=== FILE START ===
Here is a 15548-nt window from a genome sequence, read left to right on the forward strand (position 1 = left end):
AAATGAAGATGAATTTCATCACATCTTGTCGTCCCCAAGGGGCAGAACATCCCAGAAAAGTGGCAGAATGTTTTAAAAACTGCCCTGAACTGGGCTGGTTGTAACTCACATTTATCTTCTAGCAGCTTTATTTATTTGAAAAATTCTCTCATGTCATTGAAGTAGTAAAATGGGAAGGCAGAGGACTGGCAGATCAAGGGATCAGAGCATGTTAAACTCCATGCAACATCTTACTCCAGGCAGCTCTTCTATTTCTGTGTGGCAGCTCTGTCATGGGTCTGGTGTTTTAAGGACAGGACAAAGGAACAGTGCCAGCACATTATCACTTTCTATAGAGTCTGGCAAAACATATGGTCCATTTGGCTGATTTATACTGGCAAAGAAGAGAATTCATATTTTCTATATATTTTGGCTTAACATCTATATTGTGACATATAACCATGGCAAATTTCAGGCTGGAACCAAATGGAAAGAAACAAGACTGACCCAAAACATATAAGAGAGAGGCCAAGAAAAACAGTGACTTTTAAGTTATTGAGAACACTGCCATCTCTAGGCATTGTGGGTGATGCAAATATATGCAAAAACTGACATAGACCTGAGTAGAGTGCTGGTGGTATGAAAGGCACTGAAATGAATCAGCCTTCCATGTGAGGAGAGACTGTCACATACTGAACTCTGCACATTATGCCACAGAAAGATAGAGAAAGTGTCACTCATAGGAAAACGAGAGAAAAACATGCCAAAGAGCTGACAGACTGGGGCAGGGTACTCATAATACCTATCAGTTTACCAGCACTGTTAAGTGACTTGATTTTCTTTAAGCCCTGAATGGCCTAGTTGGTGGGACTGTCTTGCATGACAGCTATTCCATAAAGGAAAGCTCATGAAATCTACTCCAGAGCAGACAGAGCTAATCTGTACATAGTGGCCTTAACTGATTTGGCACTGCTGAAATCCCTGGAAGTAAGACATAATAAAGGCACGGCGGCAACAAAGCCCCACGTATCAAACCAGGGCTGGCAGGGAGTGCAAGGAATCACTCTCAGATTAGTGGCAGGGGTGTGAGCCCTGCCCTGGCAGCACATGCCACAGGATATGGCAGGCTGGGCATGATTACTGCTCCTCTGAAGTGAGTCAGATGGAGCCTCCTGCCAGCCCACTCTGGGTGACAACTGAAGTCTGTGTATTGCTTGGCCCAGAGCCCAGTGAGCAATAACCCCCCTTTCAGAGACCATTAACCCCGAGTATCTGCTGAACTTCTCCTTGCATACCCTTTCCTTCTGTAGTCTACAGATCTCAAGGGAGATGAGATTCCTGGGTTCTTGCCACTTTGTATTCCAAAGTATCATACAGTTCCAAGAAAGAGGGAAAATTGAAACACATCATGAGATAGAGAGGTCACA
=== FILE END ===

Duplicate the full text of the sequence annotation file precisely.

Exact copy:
Here is a 15548-nt window from a genome sequence, read left to right on the forward strand (position 1 = left end):
AAATGAAGATGAATTTCATCACATCTTGTCGTCCCCAAGGGGCAGAACATCCCAGAAAAGTGGCAGAATGTTTTAAAAACTGCCCTGAACTGGGCTGGTTGTAACTCACATTTATCTTCTAGCAGCTTTATTTATTTGAAAAATTCTCTCATGTCATTGAAGTAGTAAAATGGGAAGGCAGAGGACTGGCAGATCAAGGGATCAGAGCATGTTAAACTCCATGCAACATCTTACTCCAGGCAGCTCTTCTATTTCTGTGTGGCAGCTCTGTCATGGGTCTGGTGTTTTAAGGACAGGACAAAGGAACAGTGCCAGCACATTATCACTTTCTATAGAGTCTGGCAAAACATATGGTCCATTTGGCTGATTTATACTGGCAAAGAAGAGAATTCATATTTTCTATATATTTTGGCTTAACATCTATATTGTGACATATAACCATGGCAAATTTCAGGCTGGAACCAAATGGAAAGAAACAAGACTGACCCAAAACATATAAGAGAGAGGCCAAGAAAAACAGTGACTTTTAAGTTATTGAGAACACTGCCATCTCTAGGCATTGTGGGTGATGCAAATATATGCAAAAACTGACATAGACCTGAGTAGAGTGCTGGTGGTATGAAAGGCACTGAAATGAATCAGCCTTCCATGTGAGGAGAGACTGTCACATACTGAACTCTGCACATTATGCCACAGAAAGATAGAGAAAGTGTCACTCATAGGAAAACGAGAGAAAAACATGCCAAAGAGCTGACAGACTGGGGCAGGGTACTCATAATACCTATCAGTTTACCAGCACTGTTAAGTGACTTGATTTTCTTTAAGCCCTGAATGGCCTAGTTGGTGGGACTGTCTTGCATGACAGCTATTCCATAAAGGAAAGCTCATGAAATCTACTCCAGAGCAGACAGAGCTAATCTGTACATAGTGGCCTTAACTGATTTGGCACTGCTGAAATCCCTGGAAGTAAGACATAATAAAGGCACGGCGGCAACAAAGCCCCACGTATCAAACCAGGGCTGGCAGGGAGTGCAAGGAATCACTCTCAGATTAGTGGCAGGGGTGTGAGCCCTGCCCTGGCAGCACATGCCACAGGATATGGCAGGCTGGGCATGATTACTGCTCCTCTGAAGTGAGTCAGATGGAGCCTCCTGCCAGCCCACTCTGGGTGACAACTGAAGTCTGTGTATTGCTTGGCCCAGAGCCCAGTGAGCAATAACCCCCCTTTCAGAGACCATTAACCCCGAGTATCTGCTGAACTTCTCCTTGCATACCCTTTCCTTCTGTAGTCTACAGATCTCAAGGGAGATGAGATTCCTGGGTTCTTGCCACTTTGTATTCCAAAGTATCATACAGTTCCAAGAAAGAGGGAAAATTGAAACACATCATGAGATAGAGAGGTCACA